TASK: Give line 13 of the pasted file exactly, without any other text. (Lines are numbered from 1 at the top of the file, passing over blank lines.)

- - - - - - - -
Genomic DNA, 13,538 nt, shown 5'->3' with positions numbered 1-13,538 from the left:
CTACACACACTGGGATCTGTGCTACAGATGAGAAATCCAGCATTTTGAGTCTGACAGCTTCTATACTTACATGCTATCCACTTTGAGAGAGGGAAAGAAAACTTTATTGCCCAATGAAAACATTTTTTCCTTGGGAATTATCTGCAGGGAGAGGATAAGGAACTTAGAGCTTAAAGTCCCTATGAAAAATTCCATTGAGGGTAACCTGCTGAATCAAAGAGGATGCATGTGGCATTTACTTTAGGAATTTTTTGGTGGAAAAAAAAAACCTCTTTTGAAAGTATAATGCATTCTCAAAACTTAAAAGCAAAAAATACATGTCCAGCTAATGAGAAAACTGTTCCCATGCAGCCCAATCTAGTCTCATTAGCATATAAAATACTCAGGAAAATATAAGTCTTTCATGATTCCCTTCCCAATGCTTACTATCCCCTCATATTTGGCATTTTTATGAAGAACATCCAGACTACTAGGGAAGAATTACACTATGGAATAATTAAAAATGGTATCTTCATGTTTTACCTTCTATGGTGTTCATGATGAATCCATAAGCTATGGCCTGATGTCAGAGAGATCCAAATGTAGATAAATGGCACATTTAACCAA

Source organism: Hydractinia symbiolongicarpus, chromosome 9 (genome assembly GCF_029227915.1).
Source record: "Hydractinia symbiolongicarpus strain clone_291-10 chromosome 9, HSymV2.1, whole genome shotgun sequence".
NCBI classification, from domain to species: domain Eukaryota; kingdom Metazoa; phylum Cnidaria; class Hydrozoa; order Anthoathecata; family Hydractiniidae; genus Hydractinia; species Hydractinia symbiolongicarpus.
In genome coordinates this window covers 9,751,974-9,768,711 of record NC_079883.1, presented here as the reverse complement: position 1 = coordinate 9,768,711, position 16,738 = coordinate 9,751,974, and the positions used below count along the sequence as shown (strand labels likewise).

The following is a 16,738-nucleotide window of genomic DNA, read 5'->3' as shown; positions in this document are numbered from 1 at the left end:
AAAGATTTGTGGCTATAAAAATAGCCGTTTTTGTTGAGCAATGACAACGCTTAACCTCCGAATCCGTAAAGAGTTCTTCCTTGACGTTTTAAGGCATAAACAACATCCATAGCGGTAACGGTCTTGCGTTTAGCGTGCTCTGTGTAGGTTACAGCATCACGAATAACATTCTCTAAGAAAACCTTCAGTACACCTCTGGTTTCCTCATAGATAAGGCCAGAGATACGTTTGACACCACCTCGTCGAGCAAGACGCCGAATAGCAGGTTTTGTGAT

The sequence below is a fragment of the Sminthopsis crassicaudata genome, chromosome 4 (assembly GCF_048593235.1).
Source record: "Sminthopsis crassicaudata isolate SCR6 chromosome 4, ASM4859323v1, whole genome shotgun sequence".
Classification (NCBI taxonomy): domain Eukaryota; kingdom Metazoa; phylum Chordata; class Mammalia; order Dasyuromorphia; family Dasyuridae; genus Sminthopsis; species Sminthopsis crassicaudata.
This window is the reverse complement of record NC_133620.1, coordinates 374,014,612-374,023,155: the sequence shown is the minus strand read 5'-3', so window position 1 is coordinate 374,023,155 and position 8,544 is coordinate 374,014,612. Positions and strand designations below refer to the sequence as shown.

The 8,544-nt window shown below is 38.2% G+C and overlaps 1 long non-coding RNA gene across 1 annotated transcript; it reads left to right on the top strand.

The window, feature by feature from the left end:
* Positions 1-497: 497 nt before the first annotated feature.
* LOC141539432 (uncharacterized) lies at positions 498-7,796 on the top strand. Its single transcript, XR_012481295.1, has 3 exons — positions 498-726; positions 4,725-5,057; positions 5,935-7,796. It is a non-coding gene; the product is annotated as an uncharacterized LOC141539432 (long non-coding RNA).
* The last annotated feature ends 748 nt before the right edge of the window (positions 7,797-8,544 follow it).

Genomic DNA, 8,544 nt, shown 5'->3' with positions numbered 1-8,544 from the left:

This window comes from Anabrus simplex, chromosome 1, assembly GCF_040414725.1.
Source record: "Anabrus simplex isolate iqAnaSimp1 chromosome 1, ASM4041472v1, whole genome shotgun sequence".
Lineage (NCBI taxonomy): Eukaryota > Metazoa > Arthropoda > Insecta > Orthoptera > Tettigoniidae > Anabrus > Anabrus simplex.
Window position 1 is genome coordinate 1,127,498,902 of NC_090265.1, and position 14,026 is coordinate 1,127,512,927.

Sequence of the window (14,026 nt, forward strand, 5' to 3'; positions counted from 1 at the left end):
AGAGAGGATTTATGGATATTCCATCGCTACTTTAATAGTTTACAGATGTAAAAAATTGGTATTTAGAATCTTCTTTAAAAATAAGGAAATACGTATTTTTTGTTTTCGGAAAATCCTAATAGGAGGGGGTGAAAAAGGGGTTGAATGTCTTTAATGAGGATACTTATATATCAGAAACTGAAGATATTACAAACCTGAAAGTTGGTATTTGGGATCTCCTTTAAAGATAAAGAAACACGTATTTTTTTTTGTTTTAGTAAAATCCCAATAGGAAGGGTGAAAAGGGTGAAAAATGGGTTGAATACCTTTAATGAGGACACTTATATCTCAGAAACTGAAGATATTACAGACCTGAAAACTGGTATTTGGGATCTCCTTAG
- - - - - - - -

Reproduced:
The 8,544-nt window shown below is 38.2% G+C and overlaps 1 long non-coding RNA gene across 1 annotated transcript; it reads left to right on the top strand.